I do not believe in the jinx, but Shea does, so I couldn’t update the house-hunting story until escrow closed. And it just did so, woohoo! We have a house!
The house-hunting trip to Oregon in July was grueling.
It was the hottest week of the year, over 100 degrees each day. The sun goes down later up there, so the heat lasted strong into the 7 pm hour. And it was humid, that nasty humid where by all rights it should rain and provide blessed relief for twenty minutes. But it didn’t. Not once.
We usually stay in a two bedroom hotel suite with a kitchen and free breakfast buffet and dinner/slash happy hour. This time we stayed in a lovely, local hotel, in a regular hotel room, and a continental breakfast. All five of us.
The first day we looked at 8 homes, including our top five. My dreams of downsizing crashed into the reality of small square footage. I know my parents’ generation all grew up in 1200 square foot saltboxes, and bully for them, but I just can’t do it. I need to be able to close the bathroom door without straddling the toilet.
The really big and top of our price range homes were a conundrum. Not one of them was turn-key. And not one of them had one of two things that we required: a guest room and/or a shower on the main floor. So you can take your 3700 square foot French Country re-imagined floorplan and stuff it.
One house was so big that I panicked. It was normal on the main floor, but the basement was big enough to create a mother-in-law suite and a two bedroom rental unit. And the place was crammed with stuff. Leading me to wonder if it’s true that we grow into our homes, accumulating things we don’t need just because we can.
Which came first, the hoarder, or the giant house with all the empty space just begging to be filled?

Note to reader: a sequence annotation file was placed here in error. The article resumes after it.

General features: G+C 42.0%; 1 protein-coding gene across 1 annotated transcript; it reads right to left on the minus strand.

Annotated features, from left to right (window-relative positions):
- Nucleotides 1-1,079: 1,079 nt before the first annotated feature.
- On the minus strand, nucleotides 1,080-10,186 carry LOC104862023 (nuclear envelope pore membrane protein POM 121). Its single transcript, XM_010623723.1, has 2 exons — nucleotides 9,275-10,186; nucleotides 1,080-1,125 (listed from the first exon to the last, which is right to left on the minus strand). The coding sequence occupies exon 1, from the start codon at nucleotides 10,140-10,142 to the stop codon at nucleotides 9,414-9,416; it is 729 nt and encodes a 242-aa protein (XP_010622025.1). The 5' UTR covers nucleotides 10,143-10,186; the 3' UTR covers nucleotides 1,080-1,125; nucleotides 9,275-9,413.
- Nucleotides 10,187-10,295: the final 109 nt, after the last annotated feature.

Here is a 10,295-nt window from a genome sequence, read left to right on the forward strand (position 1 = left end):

Other homes were poorly located for a family with small kids: the corner of a busy highway, at the top of a driveway so steep I had to climb the steps like a ladder, tucked away on the side of the mountain with barely a neighbor in sight.
By the end of day 1, we were discouraged. None of the homes spoke to us or the kids, even the three with pools.
The next morning, we stopped by a new construction home that was not quite finished. It was lovely, on 1/3 of an acre. The builder toured us through the home, filling in the missing details, while the guy installing the floor showed Gabe and Kate how to use a nail gun. The backyard was huge, with a stream on one side and a view of the valley. This house moved into the #1 spot, which it held for ten full minutes.
Around the corner and up the street was a home I had been watching for months. Also new construction, at first it had been too expensive and then when the price finally fell into our range, it sold.
Two days before we flew up, it fell out of escrow.
Boom, baby. New construction and two story, but Oregon style—main floor and then daylight basement. Two bedrooms up and two down, which means the kids will be contained to their own floor, complete with a kitchenette and full bath. We all loved it.
The backyard is not landscaped, which I swore I would never do again. I am not looking forward to baby trees and coaxing grass to grow, now that I know Southern Oregon does a fair impression of the Inland Empire in the months of July and August. It’s going to be a long five years waiting for those trees to throw shade.
But we are close to a park, up on the hill where the breeze blows cooler in the summer, and ten minutes from school. It’s not small and short, it’s not old and moldy and it’s not haunted.
Plus, the perfect house is not out there. It doesn’t exist. But there are plenty of houses that are enough.
What makes a house a perfect home is the family who lives in it.
I hope this house is ready for us!